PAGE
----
I've been thinking lately about Cool. About cool before the concept of cool. Or before the cool people of today knew about the concept of Cool because we weren't born yet. Take E.E. Cummings in 1926, for instance, entitling his third book of poetry, in titling his fifth book as book
which must surely have been among the coolest titles of poetry books published in 1926, or in any other year for that matter.
Which is why I want to take a moment to say that I really like E.E. Cummings.
He makes verbs out of typography. He metaphors the hell out of grammar. He lets a lot of air into his sentences. (Or philosophy. Or science. Or thought. Or ego. Iconoclasm. Or humility. Or maybe he doesn't. Maybe I'm just not seeing him clearly. Readers: your thoughts?)
It's true! Sure, we probably knew his poems sounded good. But did you ever wonder why? One story I can tell you about E.E. Cummings is that he was apparently hiding a pocketful of meters and a burial plot of sonnets inside his outwardly-apparent "free verse". Marilyn Hacker broke the news to me in a conventional sonnet class. I was 25 years old and floored. Instead of "Where's Waldo?", poets with a hankering to do so, could read swaths of Cummings and ask, "Where's the buried sonnet?" She showed me some secret examples.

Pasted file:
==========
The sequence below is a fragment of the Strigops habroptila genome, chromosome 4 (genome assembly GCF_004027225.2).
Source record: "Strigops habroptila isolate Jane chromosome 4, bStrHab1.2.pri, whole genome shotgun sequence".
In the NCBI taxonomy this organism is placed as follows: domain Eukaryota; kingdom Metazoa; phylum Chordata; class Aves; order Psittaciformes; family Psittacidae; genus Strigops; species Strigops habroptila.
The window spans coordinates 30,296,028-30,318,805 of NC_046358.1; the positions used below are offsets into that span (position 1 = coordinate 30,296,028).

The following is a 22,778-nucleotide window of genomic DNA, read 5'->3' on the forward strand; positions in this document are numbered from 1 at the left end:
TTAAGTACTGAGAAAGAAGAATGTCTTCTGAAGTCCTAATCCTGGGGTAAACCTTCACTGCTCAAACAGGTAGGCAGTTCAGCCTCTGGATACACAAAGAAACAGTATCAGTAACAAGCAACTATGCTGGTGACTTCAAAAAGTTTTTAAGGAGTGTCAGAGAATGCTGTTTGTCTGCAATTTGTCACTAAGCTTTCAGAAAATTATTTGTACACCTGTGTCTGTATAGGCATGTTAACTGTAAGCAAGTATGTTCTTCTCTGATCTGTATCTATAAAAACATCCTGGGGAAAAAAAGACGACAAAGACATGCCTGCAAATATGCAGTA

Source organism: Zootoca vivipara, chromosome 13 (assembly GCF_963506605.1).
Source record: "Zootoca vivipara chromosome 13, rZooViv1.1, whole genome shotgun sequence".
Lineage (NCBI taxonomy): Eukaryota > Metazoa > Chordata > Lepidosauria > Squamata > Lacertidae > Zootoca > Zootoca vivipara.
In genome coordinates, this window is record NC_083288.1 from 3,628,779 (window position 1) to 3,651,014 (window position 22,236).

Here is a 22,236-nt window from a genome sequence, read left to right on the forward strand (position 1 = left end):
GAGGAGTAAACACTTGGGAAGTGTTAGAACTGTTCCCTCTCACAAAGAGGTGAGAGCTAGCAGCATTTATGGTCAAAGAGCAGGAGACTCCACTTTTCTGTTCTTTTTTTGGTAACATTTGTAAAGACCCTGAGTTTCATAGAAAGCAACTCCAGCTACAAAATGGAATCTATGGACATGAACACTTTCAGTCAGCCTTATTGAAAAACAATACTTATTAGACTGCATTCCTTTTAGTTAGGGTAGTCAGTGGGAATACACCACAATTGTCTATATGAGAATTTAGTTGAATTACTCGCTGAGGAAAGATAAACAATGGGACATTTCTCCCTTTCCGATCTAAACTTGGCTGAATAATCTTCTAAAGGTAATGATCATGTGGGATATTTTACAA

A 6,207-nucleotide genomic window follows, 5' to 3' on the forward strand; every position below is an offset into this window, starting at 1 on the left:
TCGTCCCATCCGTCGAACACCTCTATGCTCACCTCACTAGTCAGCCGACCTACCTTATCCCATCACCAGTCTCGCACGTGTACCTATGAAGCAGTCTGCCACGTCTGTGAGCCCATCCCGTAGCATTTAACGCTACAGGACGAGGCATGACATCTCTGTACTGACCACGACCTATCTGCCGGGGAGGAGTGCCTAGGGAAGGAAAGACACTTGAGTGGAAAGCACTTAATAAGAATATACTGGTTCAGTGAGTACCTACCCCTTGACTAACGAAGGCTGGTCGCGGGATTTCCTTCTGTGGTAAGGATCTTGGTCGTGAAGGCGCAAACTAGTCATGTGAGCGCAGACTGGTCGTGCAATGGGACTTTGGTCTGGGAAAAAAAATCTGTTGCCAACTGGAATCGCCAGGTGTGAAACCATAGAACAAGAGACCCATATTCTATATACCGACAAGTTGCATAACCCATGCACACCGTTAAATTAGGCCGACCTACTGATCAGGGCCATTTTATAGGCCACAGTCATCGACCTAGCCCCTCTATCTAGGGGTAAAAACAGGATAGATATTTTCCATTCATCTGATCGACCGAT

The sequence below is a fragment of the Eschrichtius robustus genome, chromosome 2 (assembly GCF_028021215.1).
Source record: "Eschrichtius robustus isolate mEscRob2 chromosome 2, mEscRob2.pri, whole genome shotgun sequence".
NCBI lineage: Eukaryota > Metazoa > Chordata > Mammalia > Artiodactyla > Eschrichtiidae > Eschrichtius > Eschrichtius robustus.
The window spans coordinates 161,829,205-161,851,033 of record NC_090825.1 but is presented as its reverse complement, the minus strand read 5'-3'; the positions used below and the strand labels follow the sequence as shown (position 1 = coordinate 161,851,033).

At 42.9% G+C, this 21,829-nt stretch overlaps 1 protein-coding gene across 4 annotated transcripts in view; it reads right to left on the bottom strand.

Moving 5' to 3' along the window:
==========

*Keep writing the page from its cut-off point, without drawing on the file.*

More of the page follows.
The Poetry Foundation web site's bio of Cummings seems to point toward confirming this. From the age of 8 to 22, Cummings practiced writing in traditional verseform. So it's no wonder, no puzzle, and no surprise that a deep canon hovered under the cannon he carried back inside his heart and mind and experience from the first world war (where, incidentally, he hung out with Pablo P. and other avant garde artists).
E.E. Cummings: a stealth formalist.
And yet, also, paradoxically, a rebel. Adam Kirsch's terrific exploration of Cummings in The Harvard Review shows a man who contained (and complained) these complexities.
Who else deserves the Too Cool for School award for titles of poetry books?